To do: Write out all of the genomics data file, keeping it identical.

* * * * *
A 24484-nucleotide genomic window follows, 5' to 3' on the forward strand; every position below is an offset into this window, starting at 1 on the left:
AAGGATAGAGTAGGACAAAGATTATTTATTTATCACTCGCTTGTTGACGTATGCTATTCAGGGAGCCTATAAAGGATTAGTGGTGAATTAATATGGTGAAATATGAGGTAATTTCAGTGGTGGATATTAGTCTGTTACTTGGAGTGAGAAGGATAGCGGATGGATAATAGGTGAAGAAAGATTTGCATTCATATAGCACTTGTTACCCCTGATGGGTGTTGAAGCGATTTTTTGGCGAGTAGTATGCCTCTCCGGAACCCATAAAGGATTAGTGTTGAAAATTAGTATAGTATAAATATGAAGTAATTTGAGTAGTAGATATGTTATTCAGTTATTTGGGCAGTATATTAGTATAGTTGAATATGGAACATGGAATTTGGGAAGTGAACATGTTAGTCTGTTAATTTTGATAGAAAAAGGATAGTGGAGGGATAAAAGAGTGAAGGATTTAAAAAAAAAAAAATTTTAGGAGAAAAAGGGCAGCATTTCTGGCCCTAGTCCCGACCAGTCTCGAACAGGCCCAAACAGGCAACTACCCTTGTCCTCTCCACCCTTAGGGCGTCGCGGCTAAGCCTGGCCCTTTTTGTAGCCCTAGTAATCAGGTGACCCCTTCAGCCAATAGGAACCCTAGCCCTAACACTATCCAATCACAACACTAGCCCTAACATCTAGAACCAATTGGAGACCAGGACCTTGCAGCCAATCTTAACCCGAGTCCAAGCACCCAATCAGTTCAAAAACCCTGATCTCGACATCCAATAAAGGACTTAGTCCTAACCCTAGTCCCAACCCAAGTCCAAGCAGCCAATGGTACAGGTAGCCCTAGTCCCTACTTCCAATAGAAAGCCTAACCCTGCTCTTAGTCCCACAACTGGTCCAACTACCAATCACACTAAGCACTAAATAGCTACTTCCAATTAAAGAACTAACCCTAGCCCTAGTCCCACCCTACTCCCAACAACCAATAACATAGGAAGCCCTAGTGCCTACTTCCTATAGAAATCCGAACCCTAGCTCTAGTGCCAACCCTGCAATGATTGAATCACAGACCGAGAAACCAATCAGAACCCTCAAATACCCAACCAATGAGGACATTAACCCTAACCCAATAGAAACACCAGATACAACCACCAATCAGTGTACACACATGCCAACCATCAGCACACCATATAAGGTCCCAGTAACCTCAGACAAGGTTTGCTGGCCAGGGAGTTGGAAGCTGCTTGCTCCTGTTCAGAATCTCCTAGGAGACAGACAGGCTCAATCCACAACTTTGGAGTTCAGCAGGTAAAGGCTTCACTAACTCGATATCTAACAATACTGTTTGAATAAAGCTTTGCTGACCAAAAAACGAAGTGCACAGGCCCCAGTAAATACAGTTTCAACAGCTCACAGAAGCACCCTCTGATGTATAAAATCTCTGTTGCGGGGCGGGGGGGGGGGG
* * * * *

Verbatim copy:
A 24484-nucleotide genomic window follows, 5' to 3' on the forward strand; every position below is an offset into this window, starting at 1 on the left:
AAGGATAGAGTAGGACAAAGATTATTTATTTATCACTCGCTTGTTGACGTATGCTATTCAGGGAGCCTATAAAGGATTAGTGGTGAATTAATATGGTGAAATATGAGGTAATTTCAGTGGTGGATATTAGTCTGTTACTTGGAGTGAGAAGGATAGCGGATGGATAATAGGTGAAGAAAGATTTGCATTCATATAGCACTTGTTACCCCTGATGGGTGTTGAAGCGATTTTTTGGCGAGTAGTATGCCTCTCCGGAACCCATAAAGGATTAGTGTTGAAAATTAGTATAGTATAAATATGAAGTAATTTGAGTAGTAGATATGTTATTCAGTTATTTGGGCAGTATATTAGTATAGTTGAATATGGAACATGGAATTTGGGAAGTGAACATGTTAGTCTGTTAATTTTGATAGAAAAAGGATAGTGGAGGGATAAAAGAGTGAAGGATTTAAAAAAAAAAAAATTTTAGGAGAAAAAGGGCAGCATTTCTGGCCCTAGTCCCGACCAGTCTCGAACAGGCCCAAACAGGCAACTACCCTTGTCCTCTCCACCCTTAGGGCGTCGCGGCTAAGCCTGGCCCTTTTTGTAGCCCTAGTAATCAGGTGACCCCTTCAGCCAATAGGAACCCTAGCCCTAACACTATCCAATCACAACACTAGCCCTAACATCTAGAACCAATTGGAGACCAGGACCTTGCAGCCAATCTTAACCCGAGTCCAAGCACCCAATCAGTTCAAAAACCCTGATCTCGACATCCAATAAAGGACTTAGTCCTAACCCTAGTCCCAACCCAAGTCCAAGCAGCCAATGGTACAGGTAGCCCTAGTCCCTACTTCCAATAGAAAGCCTAACCCTGCTCTTAGTCCCACAACTGGTCCAACTACCAATCACACTAAGCACTAAATAGCTACTTCCAATTAAAGAACTAACCCTAGCCCTAGTCCCACCCTACTCCCAACAACCAATAACATAGGAAGCCCTAGTGCCTACTTCCTATAGAAATCCGAACCCTAGCTCTAGTGCCAACCCTGCAATGATTGAATCACAGACCGAGAAACCAATCAGAACCCTCAAATACCCAACCAATGAGGACATTAACCCTAACCCAATAGAAACACCAGATACAACCACCAATCAGTGTACACACATGCCAACCATCAGCACACCATATAAGGTCCCAGTAACCTCAGACAAGGTTTGCTGGCCAGGGAGTTGGAAGCTGCTTGCTCCTGTTCAGAATCTCCTAGGAGACAGACAGGCTCAATCCACAACTTTGGAGTTCAGCAGGTAAAGGCTTCACTAACTCGATATCTAACAATACTGTTTGAATAAAGCTTTGCTGACCAAAAAACGAAGTGCACAGGCCCCAGTAAATACAGTTTCAACAGCTCACAGAAGCACCCTCTGATGTATAAAATCTCTGTTGCGGGGCGGGGGGGGGGGG